Aaron Hawkins remembers when acid house came to Ferndale via the Shortland Street Theme Club Mix. //
“This is rock’n’roll Nurse Burton. Not that hippy dippy folk stuff or whatever it is you’re into.”
At the tender age of nine, I had no idea what ‘acid’ was, let alone ‘psychedelia’ or ‘club mixes’. It seems likely Nick Harrison wasn’t much wiser than I, given that whole ‘getting arrested for carrying a tinnie of peppermint tea’ debacle.
Yet here he is, cut up into an acid house frenzy on the Club Mix of the Shortland Street Theme, easily my favourite local music curio of the past 30 years:
Apparently released to mark the anniversary of Ferndale’s birth, the CD single made its way to me in small town Kennington mounted on the cover of the show’s shortlived official magazine. (The only other track is the straight up Tina Cross original, itself reasonably jarring upon reflection, with its latent rave potential and cheesy saxophone / keyboard duels). It was also a promotion for the long forgotten Tip Top Heart ice cream, somehow.
At three minutes and 42 seconds long, ‘Shortland Street Theme – Club Mix’ is incredibly compact by sprawling Club Mix standards, but it makes short work of its genre checklist: Squelchy basslines, midi conga drums, glitchy pop hook vocal, call and response, pan pipes, euphoric sighs, breakbeat drums, wah wah guitar, rinse and repeat. Above and beyond all of this, though, are the classic Ironic Vocal Samples, pitched right at the knowing smiles of ravers the world over. On this, our intrepid and unnamed remixer went in on three themes:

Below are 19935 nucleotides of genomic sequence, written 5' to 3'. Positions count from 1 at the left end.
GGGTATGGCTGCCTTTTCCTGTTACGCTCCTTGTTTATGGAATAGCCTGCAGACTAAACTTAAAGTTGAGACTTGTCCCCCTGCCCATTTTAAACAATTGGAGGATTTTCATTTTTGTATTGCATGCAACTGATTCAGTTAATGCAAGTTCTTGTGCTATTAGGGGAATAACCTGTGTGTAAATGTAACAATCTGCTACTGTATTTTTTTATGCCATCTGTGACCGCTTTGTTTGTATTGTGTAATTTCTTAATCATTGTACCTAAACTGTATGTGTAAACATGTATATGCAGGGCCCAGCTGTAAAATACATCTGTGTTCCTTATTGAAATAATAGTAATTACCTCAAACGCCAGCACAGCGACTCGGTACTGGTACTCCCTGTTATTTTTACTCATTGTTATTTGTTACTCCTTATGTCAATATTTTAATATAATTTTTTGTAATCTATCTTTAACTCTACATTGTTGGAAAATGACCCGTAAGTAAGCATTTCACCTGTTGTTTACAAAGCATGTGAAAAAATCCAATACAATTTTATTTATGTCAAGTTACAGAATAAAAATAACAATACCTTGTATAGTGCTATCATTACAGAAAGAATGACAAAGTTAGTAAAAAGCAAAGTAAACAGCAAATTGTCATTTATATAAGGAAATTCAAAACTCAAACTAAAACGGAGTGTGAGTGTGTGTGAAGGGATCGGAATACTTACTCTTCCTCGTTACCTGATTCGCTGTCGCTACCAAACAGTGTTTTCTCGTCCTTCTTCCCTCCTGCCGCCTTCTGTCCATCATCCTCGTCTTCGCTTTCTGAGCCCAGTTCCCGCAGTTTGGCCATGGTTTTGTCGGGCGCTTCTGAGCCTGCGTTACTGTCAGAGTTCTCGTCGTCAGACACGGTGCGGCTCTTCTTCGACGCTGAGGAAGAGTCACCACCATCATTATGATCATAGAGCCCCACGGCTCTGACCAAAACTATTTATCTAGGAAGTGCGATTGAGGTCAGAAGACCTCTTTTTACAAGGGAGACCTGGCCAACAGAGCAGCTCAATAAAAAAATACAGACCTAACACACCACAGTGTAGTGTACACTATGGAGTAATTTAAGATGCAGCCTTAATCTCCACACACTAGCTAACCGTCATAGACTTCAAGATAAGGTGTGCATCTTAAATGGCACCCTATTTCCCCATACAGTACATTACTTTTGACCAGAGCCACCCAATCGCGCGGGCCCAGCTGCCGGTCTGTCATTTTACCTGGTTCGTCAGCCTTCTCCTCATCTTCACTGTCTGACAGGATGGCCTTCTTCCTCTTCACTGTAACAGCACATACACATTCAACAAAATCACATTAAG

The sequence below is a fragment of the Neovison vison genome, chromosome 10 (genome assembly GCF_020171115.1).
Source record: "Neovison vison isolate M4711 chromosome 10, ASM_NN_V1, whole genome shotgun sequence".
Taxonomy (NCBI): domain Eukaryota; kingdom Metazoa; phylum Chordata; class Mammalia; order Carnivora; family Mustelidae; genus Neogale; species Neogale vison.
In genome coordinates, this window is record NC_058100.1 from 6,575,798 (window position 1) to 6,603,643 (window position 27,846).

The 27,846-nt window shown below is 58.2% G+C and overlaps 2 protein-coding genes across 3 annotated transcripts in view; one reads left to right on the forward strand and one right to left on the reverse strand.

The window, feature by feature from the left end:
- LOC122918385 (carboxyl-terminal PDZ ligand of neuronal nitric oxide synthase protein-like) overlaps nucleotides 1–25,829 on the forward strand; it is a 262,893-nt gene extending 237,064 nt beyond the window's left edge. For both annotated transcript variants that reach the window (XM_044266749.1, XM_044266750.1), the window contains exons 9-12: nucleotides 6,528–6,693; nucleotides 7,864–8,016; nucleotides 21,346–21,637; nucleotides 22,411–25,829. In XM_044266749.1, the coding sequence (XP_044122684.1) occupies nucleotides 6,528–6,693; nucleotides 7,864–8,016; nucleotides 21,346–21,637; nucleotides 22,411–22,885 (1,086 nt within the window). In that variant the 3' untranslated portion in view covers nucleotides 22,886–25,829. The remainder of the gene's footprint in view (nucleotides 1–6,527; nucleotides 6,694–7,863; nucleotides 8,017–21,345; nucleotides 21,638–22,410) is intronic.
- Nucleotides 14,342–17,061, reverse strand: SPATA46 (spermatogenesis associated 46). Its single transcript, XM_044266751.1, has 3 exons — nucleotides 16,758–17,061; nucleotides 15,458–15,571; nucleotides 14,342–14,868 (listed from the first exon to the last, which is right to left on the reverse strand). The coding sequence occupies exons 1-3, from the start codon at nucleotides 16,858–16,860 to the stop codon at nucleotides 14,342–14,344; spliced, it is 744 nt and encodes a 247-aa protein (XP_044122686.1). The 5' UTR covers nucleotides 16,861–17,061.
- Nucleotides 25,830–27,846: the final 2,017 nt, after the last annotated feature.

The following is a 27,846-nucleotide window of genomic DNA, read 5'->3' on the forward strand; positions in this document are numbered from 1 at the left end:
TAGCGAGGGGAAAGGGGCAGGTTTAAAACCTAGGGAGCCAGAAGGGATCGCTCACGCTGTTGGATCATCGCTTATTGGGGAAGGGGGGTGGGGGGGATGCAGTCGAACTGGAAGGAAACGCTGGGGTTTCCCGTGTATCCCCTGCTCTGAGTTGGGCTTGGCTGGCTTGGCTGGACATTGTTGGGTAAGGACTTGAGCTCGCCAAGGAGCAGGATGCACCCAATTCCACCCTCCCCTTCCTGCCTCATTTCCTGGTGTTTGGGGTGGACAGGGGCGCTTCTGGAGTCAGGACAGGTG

- Drug References: “I sure wouldn’t pass up a free ticket to psychedelia!”
- Parental Wowserims: “The amplifiers stay off!”
- Teen Rebellion: “Sonic assault man, I’m gonna be way out there hitting the airwaves!”
Far broader than its musical achievements, as limited as they may have been, is the Club Mix’s cultural commentary. Some five or so years after acid house turned rock’n’roll on its head in Manchester, and the Creation stable switched from making things that sounded like Psychocandy to things that sounded like Screamadelica, we have the rock / rave collision presented to us in microcosm. Young Nick Harrison’s rocker ambitions filtered through a wide-eyed, baggy-trousered lens.
The existence of this thing has been one of those stories I’ve bored people with for years, without being able to back it up, so discovering its online presence recently has been both relief and revelation. I can’t for the life of me recall it serving any narrative purpose, but when I listen to it I like to imagine it as a surreal Nick Harrison fever dream, a la contemporaries Harold’s Dream and especially Bouncer’s Dream from Neighbours.
There’s still time…
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